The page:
• Example of a search spaceThe problem is that the search can be very complicated. One may not know where to lookfor a solution or where to start. There are many methods one can use for finding asuitable solution, but these methods do not necessarily provide the best solution. Someof these methods are hill climbing, tabu search, simulated annealing and the geneticalgorithm. The solutions found by these methods are often considered as good solutions,because it is not often possible to prove what the optimum is.A GA-BASED SCHEDULING SYSTEM --THE APPROACH FOR STATIC JSSPs The proposed approach to dynamic JSSPs is based on our original GA-basedscheduling system devised for static JSSPs. Here approach for static JSSPs is brieflyexplained. Each individual is a direct representation which encodes for each operation (inindex order) its starting time in a feasible schedule. The number of fields on thechromosome is the number of operations. Such a direct representation doesn’t suffer fromthe problem of false competition-- different representations of the same schedulecompeting against one another -- which is found in some indirect representation schemes.Another advantage in the direct representation is the ease of encoding the schedule intothe chromosome. In some indirect representations, such as prioritization of schedulingrules, it is difficult to encode the schedule back to the chromosome. This advantage ismore important in our approach because the genetic operators we designed work on theschedule level and the modified schedules need to be encoded back to the chromosomes.The genetic operators are inspired by the Giffler and Thompson (G&T) algorithm. TheG&T algorithm is a systematic approach to generate active schedules, in which nooperations can be completed earlier without delaying other operations.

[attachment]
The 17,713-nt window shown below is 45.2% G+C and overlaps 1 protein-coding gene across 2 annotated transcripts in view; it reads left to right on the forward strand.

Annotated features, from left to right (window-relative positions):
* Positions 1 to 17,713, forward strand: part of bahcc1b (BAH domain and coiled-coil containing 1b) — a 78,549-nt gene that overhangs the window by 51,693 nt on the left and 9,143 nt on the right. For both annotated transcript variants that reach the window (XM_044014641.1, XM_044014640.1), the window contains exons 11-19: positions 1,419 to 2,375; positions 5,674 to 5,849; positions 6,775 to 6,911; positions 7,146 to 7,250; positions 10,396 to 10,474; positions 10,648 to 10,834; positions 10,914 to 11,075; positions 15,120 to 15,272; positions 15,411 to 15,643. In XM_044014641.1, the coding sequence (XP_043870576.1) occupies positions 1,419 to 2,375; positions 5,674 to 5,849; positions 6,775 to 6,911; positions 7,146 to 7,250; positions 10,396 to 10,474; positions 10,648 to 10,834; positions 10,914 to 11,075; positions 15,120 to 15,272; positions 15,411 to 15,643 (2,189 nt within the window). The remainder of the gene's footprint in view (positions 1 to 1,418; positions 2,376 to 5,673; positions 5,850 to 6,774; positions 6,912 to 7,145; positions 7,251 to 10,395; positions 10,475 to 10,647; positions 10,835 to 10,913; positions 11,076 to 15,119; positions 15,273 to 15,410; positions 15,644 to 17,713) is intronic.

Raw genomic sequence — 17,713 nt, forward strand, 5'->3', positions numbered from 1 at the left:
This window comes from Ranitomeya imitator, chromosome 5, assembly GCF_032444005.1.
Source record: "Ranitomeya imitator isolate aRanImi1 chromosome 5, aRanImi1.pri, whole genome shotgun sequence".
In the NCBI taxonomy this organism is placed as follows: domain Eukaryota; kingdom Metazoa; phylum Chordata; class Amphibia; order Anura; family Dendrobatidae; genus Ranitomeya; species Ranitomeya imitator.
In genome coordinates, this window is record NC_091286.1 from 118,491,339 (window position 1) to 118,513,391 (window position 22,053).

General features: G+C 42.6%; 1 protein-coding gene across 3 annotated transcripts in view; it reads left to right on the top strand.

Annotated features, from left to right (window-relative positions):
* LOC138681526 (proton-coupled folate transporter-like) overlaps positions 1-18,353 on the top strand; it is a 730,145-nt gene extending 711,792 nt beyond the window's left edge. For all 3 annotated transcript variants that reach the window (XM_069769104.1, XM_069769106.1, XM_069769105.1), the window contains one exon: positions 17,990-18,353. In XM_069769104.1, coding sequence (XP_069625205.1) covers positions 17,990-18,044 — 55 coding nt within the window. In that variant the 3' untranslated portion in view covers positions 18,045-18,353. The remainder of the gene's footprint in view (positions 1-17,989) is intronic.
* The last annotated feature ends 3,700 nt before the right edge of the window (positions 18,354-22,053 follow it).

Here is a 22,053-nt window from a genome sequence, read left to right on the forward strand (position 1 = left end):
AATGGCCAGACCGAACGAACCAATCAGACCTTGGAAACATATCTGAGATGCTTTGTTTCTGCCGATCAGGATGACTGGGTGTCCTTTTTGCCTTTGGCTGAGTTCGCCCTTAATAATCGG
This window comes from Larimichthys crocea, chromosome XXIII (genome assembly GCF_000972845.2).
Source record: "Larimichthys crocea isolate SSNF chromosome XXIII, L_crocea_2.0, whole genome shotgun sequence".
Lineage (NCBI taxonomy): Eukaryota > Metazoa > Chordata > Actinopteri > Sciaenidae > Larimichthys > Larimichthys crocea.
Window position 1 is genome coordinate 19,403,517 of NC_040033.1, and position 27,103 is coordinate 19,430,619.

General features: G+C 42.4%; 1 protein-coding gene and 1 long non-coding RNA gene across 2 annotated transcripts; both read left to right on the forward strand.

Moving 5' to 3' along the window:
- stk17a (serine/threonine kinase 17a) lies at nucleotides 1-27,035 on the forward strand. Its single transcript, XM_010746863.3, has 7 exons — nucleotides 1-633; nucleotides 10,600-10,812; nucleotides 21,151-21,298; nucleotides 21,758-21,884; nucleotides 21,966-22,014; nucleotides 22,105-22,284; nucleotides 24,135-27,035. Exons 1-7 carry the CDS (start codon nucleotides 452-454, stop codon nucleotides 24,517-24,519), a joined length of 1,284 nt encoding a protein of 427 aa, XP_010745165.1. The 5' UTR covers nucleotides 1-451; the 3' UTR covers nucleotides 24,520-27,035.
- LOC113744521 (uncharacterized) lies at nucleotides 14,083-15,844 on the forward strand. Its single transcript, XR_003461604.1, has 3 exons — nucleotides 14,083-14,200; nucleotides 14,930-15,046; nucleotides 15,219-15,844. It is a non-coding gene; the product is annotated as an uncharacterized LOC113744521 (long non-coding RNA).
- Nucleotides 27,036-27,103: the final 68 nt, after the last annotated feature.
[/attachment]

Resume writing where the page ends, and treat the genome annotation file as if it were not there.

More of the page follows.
• The Giffler and Thompson AlgorithmStep 1:Let C contain the first schedulable operation of each job;Let rjm = 0, for all operations (j, m) in C.Step 2:Compute t(C) = min {rjm + pjm} ( j, m )∈ Cand let m* denote the machine on which the minimum is achieved.Step 3:Let G denote the conflict set of all operations (j, m*) on machine m* such that rjm* < t(C)Step 4:Randomly select one operation from G and schedule it.Step 5:Delete the operation from C; include its immediate successor in C, update rjm in C andreturn to step 2 until all operations are scheduled. Basically, the G&T algorithm is used as an interpreter to decode any offspringinto an active schedule. At each decision point in the G&T algorithm (step 4), theoperation with the earliest starting time reported in the parental schedule is chosen to bescheduled next. In contrast to previous approaches, which work on the chromosomelevel, the designed time horizon exchange (THX) crossover works on the schedule level.THX crossover randomly selects a crossover point just like a standard crossover, butinstead of using the crossover point to exchange two chromosomes, THX crossover usesthe crossover point as a scheduling decision point mark in the G&T algorithm toexchange information between two schedules. Before the decision point mark, thetemporal relations among operations are inherited from one parent. In the remainingportion, the temporal relations are inherited from the other parent to the extent possible(i.e., while maintaining a valid schedule). The mutation operator randomly selects twooperations in the block -- a sequence of successive operations on the critical path whichare on the same machine with at least two operations. These two operations are reversed.After the mutated child is generated, the G&T algorithm is applied to interpret the child.CONCLUSION • The experimental results show that significant improvement over priority rule approaches was achieved for both deterministic and stochastic JSSPs using a genetic algorithm approach.